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  4. #4
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    Re: Proof of Convergence

    Suppose s_0 = 0.1, s_1 = 1.9. Then s_2 = \sqrt[3]{1.9^2 + 0.1 + 2} \approx 1.78736 < s_1, so the sequence is not necessarily monotonically increasing. You might need to prove that |s_n - 2| converges to zero.
    Last edited by SlipEternal; December 23rd 2013 at 08:58 PM.
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  5. #5
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    Re: Proof of Convergence

    You can, however, use the squeeze theorem. Let r_{n+1} = \sqrt[3]{r_n^2 + r_{n-1} + 2}, r_0 = r_1 = 0. Let t_{n+1} = \sqrt[3]{t_n^2 + t_{n-1} + 2}, t_0 = t_1 = 2. Obviously, r_n < s_n < t_n for all n. It is pretty easy to show that t_n = 2 for all n. So, if you can show that r_n converges to 2, then by the squeeze theorem, s_n also converges to 2. Now, you can show that r_n is bounded and monotonically increasing.
    Last edited by SlipEternal; December 23rd 2013 at 09:10 PM.
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  6. #6
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    Re: Proof of Convergence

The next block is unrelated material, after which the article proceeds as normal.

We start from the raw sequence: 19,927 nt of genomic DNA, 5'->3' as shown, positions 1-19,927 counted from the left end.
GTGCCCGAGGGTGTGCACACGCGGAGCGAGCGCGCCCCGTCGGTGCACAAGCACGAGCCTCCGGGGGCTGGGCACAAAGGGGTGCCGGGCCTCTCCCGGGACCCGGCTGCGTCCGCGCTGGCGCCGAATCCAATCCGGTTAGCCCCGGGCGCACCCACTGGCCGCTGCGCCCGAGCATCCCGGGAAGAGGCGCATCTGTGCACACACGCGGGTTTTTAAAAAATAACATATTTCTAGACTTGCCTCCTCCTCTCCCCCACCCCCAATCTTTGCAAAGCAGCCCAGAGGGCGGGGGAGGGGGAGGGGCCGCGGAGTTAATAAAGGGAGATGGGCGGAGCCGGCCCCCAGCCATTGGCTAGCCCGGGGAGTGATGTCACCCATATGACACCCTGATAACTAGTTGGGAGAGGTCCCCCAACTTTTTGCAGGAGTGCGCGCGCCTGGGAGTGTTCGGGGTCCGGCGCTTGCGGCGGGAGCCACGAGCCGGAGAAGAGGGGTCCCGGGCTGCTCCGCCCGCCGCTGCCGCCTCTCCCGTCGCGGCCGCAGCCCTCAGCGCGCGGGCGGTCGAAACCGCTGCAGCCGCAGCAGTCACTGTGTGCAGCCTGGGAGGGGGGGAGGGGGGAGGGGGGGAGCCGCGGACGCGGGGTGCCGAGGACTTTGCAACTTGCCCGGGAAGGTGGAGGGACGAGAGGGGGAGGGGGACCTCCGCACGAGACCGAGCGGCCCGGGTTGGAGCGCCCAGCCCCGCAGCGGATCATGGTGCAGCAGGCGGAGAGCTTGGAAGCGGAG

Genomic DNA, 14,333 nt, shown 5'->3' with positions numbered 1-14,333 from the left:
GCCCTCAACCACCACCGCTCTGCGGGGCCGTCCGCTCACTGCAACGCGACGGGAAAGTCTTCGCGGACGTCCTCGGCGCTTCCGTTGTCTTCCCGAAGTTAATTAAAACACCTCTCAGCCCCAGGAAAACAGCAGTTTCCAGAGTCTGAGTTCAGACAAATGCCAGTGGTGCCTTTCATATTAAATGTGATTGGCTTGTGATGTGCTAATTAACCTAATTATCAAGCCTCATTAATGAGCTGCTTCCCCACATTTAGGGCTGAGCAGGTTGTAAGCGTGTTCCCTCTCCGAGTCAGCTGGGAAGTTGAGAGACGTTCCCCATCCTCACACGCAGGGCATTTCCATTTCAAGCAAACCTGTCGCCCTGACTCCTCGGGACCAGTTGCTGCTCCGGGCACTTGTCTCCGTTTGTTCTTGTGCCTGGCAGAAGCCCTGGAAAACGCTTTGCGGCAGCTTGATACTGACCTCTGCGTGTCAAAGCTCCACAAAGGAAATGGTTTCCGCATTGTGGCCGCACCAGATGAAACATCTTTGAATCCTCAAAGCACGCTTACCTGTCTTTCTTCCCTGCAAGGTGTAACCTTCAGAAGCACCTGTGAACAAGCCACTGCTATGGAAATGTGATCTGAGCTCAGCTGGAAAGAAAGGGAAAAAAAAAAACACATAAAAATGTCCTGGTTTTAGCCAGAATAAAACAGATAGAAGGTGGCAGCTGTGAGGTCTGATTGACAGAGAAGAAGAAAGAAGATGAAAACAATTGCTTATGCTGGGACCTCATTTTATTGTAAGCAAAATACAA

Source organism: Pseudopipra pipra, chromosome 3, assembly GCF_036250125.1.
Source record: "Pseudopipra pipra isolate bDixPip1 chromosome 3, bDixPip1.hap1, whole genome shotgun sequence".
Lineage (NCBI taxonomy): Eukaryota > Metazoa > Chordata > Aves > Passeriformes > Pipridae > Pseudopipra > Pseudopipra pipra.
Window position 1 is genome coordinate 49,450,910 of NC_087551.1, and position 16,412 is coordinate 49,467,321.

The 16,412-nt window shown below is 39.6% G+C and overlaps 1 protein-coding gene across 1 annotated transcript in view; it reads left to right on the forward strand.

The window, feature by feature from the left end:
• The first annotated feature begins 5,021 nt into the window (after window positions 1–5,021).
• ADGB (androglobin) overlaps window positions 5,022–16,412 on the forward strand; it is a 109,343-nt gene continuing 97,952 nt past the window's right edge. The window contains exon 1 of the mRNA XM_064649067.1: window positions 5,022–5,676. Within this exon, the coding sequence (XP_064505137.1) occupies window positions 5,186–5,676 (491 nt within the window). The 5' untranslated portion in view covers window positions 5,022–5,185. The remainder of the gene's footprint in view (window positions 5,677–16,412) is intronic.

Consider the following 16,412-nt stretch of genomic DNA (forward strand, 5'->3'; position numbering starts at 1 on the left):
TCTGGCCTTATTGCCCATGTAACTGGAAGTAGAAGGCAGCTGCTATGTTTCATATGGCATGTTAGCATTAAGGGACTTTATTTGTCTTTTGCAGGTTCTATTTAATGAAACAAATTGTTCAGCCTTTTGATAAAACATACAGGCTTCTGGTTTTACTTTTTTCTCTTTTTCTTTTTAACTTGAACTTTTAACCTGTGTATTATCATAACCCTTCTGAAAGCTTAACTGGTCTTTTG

To show that r_n converges, you know that r_1 = 0, r_2 = \sqrt[3]{2} \approx 1.26, r_3 = \sqrt[3]{\sqrt[3]{4}+2} \approx 1.53, so r_1 < r_2 < r_3. Assume that for all positive integers greater than or equal to 3 and up to n, 2 > r_n > r_{n-1} > 1 and r_{n-1}>r_{n-2} > 0 (which is true for r_1,r_2,r_3). Then r_{n+1}^3 - r_n^3 = (r_n^2 + r_n + 2) - (r_{n-1}^2 + r_{n-2} + 2) = (r_n^2 - r_{n-1}^2) + (r_{n-1} - r_{n-2}) > 0, so r_{n+1} > r_n. Hence, by mathematical induction, r_n is monotone increasing. Then, since it is bounded, it converges. Finally, as you showed above, if it converges, it converges to 2. So, by the Squeeze Theorem, so too does s_n.
    Last edited by SlipEternal; December 23rd 2013 at 09:41 PM.
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  7. #7
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    Re: Proof of Convergence

    Haha, I hadn't realised that the initial values were sensitive like that. The original question has something like s_0 = 1, s_1 = 1.3

    One thing I have started to think about is that
    \begin{align*}<br />
s_{n+1}^3 - 2 &= s_{n}^2 + s_{n-1} + 2 - 2 \\<br />
&= s_{n}^2 + s_{n-1} \\<br />
\end{align*}
    So s_{n} > 0, s_{n-1} > 0 (which is easily seen from the definition of s_{n+1}) gives s_{n} \ge \sqrt[3]{2} \forall n > 0

    But then we also have
    \begin{align*}<br />
s_{n+1}^3 - 4 &= s_{n}^2 + s_{n-1} + 2 - 4 \\<br />
&= s_{n}^2 + s_{n-1} - 2 \\<br />
\end{align*}
    So s_{n} > \sqrt[3]{2}, s_{n-1} > \sqrt[3]{2} gives s_{n} \ge 4 \forall n > 2.

    And this is obviously something that can be repeated ad nauseam. I have yet to decide how useful it is though (if at all).
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  8. #8
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    Re: Proof of Convergence

    Ah! This is the trick I missed. Thanks a lot for your efforts.